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SilverStripe 3.0 ReviewTweet
10 September 2012 | |
The eagerly awaited SilverStripe 3 has been available in a stable state for a while now, it's even had a minor release in the form or 3.0.1. But how does it shape up when compared to it's long established predecessor, SilverStripe 2?
Having now had time to really have a play with it and even do some project work with it there are 2 statements swirling around my head. 1: SilverStripe 3 is absolutely awesome and 2: We won't be using SilverStripe 3 for complex production sites just yet . Confused? Let me explain.
The CMS Interface
The most obvious change to SilverStripe is the User interface, and I am so glad (read relieved!) to say it is an absolute peach. Despite concerns about the demotion of the site tree leading to confusing workflows, the late changes ensured the tree is persistent and seamlessly transitions between full screen and page editing mode, allowing a more (believe it or not) fluid and focused work-flow than previously.
Another great introduction is full screen relation edit forms, no more popups in popups and confusing multi DOM editing. Now we can simply step through related objects editing as we go and using the breadcrumbs at the top of the CMS to navigate. As small a change as it seems, this is a game changer for us at Aab Web, really opening up the possibilities for both Model Admin and in-page Grid Fields to be used in ways that previously were messy and unintuitive.
The new Tab system is also great, far more intuitive with only 3 default tabs; Content, Settings and History (yes, History is now in a place you can actually explain over the phone!). Some may argue that there is now less space to create new Tabs, and that is true, but what they have done is encouraged you to be smarter with your form structure. A great example of this is the 'Metadata', which is now placed in an expanding ToggleCompositeField underneath the content editor. Using a combination of these expanding fields and a reduced number of top level tabs means you can still create just as many fields but in a way that will be easier to find and more intuitive to use for your clients.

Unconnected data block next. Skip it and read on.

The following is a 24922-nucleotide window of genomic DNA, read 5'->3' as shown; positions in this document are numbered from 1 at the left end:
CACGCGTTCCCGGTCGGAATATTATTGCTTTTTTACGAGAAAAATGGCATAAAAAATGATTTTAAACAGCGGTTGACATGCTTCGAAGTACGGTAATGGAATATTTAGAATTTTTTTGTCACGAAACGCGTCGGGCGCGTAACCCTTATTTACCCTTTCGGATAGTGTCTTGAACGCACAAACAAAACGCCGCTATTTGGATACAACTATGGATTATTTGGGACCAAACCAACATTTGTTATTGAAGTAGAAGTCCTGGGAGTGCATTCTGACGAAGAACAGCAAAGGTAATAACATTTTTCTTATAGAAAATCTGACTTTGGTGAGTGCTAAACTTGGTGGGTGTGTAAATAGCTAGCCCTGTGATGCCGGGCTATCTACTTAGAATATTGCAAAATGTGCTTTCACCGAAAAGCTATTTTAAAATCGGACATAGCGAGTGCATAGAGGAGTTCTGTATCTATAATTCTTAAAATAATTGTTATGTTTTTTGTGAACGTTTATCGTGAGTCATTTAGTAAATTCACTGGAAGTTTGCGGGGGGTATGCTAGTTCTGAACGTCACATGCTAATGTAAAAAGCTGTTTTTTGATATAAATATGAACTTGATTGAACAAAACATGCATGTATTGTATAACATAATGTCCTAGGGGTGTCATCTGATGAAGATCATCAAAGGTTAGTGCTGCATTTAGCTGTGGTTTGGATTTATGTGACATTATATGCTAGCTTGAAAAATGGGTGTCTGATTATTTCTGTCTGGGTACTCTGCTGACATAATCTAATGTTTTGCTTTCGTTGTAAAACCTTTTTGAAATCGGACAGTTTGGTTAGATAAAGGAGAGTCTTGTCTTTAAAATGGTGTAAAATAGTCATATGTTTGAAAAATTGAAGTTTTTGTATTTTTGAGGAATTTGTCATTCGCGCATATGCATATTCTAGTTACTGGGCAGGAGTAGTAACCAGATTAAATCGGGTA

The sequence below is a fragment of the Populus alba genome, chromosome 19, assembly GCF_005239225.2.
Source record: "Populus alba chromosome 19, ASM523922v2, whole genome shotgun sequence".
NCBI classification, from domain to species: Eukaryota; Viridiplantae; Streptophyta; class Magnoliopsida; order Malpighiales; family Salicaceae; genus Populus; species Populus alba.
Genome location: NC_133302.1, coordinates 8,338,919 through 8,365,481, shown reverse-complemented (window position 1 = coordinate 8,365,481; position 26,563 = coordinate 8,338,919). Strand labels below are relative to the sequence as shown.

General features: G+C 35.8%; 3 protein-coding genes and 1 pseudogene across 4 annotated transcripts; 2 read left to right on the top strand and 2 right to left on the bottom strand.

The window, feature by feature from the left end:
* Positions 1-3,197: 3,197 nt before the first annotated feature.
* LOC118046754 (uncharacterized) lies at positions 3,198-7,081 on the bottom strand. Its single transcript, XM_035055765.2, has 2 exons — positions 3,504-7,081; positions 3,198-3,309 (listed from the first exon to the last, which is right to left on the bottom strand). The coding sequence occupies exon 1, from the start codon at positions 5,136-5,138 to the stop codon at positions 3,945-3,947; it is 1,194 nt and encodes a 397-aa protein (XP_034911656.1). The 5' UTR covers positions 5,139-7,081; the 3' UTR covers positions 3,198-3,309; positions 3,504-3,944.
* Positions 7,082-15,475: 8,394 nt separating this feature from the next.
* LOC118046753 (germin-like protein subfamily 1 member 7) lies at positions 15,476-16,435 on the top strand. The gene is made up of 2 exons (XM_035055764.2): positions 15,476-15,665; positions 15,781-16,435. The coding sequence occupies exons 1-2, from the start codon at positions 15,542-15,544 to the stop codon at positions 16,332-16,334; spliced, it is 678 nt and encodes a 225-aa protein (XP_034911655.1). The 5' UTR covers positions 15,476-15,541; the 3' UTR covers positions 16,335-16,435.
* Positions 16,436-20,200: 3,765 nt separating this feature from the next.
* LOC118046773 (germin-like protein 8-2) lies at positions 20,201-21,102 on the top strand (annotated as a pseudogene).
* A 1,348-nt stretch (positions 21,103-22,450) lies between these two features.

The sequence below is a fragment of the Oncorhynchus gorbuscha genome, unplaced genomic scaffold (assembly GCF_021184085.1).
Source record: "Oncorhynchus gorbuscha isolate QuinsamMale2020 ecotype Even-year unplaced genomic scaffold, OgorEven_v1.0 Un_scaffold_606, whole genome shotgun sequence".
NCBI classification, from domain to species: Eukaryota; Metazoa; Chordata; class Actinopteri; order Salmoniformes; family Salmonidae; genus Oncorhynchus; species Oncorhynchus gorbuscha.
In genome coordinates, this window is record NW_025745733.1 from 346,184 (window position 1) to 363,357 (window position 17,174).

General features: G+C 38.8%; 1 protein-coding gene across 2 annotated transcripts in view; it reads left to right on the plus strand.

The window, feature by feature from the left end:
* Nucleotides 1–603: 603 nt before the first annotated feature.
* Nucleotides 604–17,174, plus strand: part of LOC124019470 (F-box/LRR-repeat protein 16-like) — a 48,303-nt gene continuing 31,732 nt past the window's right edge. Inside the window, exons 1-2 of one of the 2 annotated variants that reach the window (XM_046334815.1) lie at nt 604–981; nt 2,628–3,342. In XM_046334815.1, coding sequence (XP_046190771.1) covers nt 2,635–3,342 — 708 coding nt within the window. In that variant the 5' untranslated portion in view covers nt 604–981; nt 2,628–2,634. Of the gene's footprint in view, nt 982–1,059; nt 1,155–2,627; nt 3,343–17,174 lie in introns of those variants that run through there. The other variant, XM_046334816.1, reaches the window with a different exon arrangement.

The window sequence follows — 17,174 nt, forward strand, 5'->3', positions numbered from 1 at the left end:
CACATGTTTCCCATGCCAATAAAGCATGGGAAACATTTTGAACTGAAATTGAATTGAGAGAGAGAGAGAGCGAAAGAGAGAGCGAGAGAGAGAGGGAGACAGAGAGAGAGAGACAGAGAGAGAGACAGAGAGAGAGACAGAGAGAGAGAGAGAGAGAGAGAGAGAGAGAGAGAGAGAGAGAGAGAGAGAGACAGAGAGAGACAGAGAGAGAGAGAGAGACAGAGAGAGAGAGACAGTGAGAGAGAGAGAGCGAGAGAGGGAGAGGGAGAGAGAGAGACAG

Other bits worth a mention are improvements to the way URLSegments are now handled (no more alerts!!), the file upload fields with drag and drop uploading and in-page property editing which is super slick and very useful and of course the Grid Field which now makes Model Admin a far more accomplished interface.
I was surprised to find that when going back to 2.4, it felt like such a step back, the clunky interface is just so....dated. It was great in its day, but I am now really excited about the prospect of showing clients SS3, I can already hear the 'oooohs' and 'aahhhss' as they drop a file in or switch to and from preview mode.
Once you look past the cosmetic changes to the CMS, there is actually a much more significant change to SilverStripe 3. It is now a full blown, standalone application framework. Although initially this may not prove terribly interesting to many SS developers, in time this could be the thing which truly sets it apart from much of the competition. Not only is the 'Framework' (formerly known as Sapphire) now stand alone, but it has had major improvements which should now enable truly scalable sites. 'Can you use it to build Twitter?'. Well, it's certainly much more feasible than it was with Sapphire 2.4 and that in itself is a very exciting prospect.